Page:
Industry 4.0 is on everyone’s lips and is discussed in countless specialist publications. That is good, because Industry 4.0 stimulates thinking about the processes in your own product creation process. Terms such as digital twin, virtual prototype and simulation are in circulation and must be filled with a meaning that is as uniform as possible. In this blog post we would like to give you an overview of the meaning of these terms and build a common understanding. The discussion about Industry 4.0 is by no means aloof and academic. It sums up the industrial application of digital transformation, also in small and medium-sized companies.
Industry 4.0 is driving digitalization in the product creation process
It is to be expected that the development of new interface standards and a separate language for the communication of the digital twins will have very practical effects for SMEs in the near future. To understand the scope of this development, you only need to think, as an example, of how natural it is for designers to download CAD files for purchased parts today. In the past, the catalogs of the manufacturers of machine components such as screws, valves and safety switches were enough for him. Today he naturally expects to find the CAD files of these machine components for download on the Internet so that they can be copied into his own CAD models. Manufacturers who do not offer the CAD files of their products for download in known formats such as IGES, STEP and VDA-FS are in a difficult position. A similar development can be expected in Industry 4.0. Only those who are able to let their own digital twins, virtual prototypes and simulation models communicate with those of other manufacturers and customers will stay on the ball.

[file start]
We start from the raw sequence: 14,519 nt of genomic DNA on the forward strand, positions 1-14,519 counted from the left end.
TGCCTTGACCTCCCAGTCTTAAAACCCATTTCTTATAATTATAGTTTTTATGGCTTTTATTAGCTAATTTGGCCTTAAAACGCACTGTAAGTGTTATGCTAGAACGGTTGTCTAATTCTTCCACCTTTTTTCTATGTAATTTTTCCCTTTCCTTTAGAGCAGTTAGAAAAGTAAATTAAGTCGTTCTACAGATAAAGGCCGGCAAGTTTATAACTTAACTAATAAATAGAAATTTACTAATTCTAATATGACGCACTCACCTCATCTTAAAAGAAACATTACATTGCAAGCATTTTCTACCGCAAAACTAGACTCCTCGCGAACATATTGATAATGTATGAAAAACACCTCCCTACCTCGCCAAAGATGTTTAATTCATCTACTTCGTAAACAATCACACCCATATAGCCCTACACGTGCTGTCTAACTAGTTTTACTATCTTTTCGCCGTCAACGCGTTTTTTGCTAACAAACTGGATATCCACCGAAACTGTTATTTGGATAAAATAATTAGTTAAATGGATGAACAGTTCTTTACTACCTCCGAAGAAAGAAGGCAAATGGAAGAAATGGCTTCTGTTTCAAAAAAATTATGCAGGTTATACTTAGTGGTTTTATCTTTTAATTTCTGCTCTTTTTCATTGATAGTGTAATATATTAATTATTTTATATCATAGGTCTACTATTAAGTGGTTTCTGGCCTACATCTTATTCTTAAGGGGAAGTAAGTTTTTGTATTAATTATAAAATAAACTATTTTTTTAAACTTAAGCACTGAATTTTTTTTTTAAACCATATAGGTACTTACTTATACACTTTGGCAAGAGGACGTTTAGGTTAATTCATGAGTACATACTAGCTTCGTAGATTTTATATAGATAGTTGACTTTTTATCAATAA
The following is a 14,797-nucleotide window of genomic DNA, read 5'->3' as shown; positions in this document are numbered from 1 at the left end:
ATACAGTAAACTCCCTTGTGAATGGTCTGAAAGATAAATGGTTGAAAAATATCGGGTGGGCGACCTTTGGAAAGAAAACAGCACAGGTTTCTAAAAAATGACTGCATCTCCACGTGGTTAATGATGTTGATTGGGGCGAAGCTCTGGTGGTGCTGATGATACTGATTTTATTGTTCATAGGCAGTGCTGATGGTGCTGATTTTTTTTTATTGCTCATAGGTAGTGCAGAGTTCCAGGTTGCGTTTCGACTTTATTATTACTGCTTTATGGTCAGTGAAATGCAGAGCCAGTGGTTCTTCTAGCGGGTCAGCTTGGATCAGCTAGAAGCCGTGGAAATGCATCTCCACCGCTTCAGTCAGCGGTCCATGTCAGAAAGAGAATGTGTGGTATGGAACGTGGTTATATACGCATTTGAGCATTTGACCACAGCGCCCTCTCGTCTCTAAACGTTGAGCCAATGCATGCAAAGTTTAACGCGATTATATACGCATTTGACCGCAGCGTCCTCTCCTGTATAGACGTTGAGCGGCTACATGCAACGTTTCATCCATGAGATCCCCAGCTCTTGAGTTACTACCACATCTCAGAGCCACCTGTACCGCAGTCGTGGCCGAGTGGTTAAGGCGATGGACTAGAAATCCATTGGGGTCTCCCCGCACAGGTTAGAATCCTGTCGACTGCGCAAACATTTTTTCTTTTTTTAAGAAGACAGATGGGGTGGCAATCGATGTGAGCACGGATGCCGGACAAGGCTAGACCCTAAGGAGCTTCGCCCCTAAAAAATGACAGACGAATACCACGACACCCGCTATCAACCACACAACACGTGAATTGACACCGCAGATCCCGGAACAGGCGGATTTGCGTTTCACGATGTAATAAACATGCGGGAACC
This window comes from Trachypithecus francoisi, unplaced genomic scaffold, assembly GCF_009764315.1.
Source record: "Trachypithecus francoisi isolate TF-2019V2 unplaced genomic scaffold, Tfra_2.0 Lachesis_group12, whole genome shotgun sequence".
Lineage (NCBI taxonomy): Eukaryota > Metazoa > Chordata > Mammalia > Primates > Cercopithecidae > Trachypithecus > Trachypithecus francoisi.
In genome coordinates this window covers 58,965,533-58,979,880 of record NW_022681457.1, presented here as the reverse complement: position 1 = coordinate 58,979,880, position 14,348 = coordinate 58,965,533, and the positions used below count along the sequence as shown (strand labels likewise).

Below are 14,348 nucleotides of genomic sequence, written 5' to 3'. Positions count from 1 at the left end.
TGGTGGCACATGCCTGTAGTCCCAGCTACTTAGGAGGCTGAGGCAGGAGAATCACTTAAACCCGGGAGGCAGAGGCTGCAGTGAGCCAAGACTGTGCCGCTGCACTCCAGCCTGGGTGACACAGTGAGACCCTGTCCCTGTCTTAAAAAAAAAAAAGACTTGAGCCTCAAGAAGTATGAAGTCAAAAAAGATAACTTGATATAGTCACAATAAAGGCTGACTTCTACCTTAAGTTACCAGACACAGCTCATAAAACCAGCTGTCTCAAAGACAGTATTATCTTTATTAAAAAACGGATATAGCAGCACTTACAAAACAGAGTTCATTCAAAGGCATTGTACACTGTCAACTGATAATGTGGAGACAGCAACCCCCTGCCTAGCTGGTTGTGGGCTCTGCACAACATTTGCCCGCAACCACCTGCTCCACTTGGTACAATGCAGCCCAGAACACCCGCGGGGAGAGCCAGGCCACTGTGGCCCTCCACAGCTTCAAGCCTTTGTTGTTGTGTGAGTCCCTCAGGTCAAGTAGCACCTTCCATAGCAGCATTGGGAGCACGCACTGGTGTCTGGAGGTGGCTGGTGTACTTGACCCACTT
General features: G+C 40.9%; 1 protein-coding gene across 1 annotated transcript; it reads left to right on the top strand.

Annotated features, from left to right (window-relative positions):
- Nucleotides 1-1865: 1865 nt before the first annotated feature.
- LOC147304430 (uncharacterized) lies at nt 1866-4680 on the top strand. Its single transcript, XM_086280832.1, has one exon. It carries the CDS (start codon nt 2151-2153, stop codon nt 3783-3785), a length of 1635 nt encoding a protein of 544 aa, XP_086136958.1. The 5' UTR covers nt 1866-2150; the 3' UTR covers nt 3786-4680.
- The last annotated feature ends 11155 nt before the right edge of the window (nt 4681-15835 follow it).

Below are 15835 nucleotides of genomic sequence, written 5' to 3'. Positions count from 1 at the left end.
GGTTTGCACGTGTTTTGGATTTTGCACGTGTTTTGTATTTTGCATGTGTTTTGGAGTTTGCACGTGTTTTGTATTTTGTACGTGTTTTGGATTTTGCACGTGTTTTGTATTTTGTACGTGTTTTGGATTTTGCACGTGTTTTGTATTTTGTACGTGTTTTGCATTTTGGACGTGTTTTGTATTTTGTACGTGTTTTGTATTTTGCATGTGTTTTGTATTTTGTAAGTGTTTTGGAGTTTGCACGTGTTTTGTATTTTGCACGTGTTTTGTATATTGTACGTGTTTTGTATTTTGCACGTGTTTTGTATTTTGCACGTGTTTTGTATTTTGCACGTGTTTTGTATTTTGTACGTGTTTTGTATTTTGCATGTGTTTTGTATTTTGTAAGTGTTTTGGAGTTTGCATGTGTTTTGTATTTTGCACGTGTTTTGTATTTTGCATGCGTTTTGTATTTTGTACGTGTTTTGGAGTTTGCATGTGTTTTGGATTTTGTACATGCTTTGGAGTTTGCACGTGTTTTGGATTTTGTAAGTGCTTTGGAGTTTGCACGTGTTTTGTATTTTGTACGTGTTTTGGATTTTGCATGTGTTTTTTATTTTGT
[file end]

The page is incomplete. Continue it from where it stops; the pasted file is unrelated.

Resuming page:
Concerted action creates clarity – Industry 4.0 platform
Under the leadership of the Federal Ministry for Economic Affairs and Energy , the Federal Ministry for Education and Research and a number of well-known industrial associations and companies, the Industry 4.0 platform is developing a comprehensive range of information and strategies for the digital transformation of production in Germany. Based on the Industry 4.0 platform and other sources, we give here our understanding of the terms digital twin, virtual prototype and simulation. Our presentation does not claim to be complete or general, but is intended to make it easier for you to read our articles.